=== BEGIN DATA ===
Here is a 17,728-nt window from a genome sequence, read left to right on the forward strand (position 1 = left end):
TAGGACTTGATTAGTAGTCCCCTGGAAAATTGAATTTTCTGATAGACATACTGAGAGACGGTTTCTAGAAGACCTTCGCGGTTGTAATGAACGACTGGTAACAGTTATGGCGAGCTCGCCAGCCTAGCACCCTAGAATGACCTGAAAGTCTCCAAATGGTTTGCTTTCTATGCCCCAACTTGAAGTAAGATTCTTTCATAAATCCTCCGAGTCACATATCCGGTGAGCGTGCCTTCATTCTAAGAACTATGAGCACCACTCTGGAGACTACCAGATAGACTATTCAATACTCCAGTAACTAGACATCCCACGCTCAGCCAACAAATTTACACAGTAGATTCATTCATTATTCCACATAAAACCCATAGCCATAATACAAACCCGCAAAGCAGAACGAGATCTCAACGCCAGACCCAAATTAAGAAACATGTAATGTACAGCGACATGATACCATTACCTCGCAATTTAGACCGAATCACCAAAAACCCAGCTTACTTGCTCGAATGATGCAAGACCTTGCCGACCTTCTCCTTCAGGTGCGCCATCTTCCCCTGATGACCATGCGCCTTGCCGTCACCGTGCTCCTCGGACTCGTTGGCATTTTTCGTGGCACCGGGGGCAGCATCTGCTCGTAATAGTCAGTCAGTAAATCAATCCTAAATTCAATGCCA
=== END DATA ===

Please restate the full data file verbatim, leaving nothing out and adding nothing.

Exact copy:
Here is a 17,728-nt window from a genome sequence, read left to right on the forward strand (position 1 = left end):
TAGGACTTGATTAGTAGTCCCCTGGAAAATTGAATTTTCTGATAGACATACTGAGAGACGGTTTCTAGAAGACCTTCGCGGTTGTAATGAACGACTGGTAACAGTTATGGCGAGCTCGCCAGCCTAGCACCCTAGAATGACCTGAAAGTCTCCAAATGGTTTGCTTTCTATGCCCCAACTTGAAGTAAGATTCTTTCATAAATCCTCCGAGTCACATATCCGGTGAGCGTGCCTTCATTCTAAGAACTATGAGCACCACTCTGGAGACTACCAGATAGACTATTCAATACTCCAGTAACTAGACATCCCACGCTCAGCCAACAAATTTACACAGTAGATTCATTCATTATTCCACATAAAACCCATAGCCATAATACAAACCCGCAAAGCAGAACGAGATCTCAACGCCAGACCCAAATTAAGAAACATGTAATGTACAGCGACATGATACCATTACCTCGCAATTTAGACCGAATCACCAAAAACCCAGCTTACTTGCTCGAATGATGCAAGACCTTGCCGACCTTCTCCTTCAGGTGCGCCATCTTCCCCTGATGACCATGCGCCTTGCCGTCACCGTGCTCCTCGGACTCGTTGGCATTTTTCGTGGCACCGGGGGCAGCATCTGCTCGTAATAGTCAGTCAGTAAATCAATCCTAAATTCAATGCCA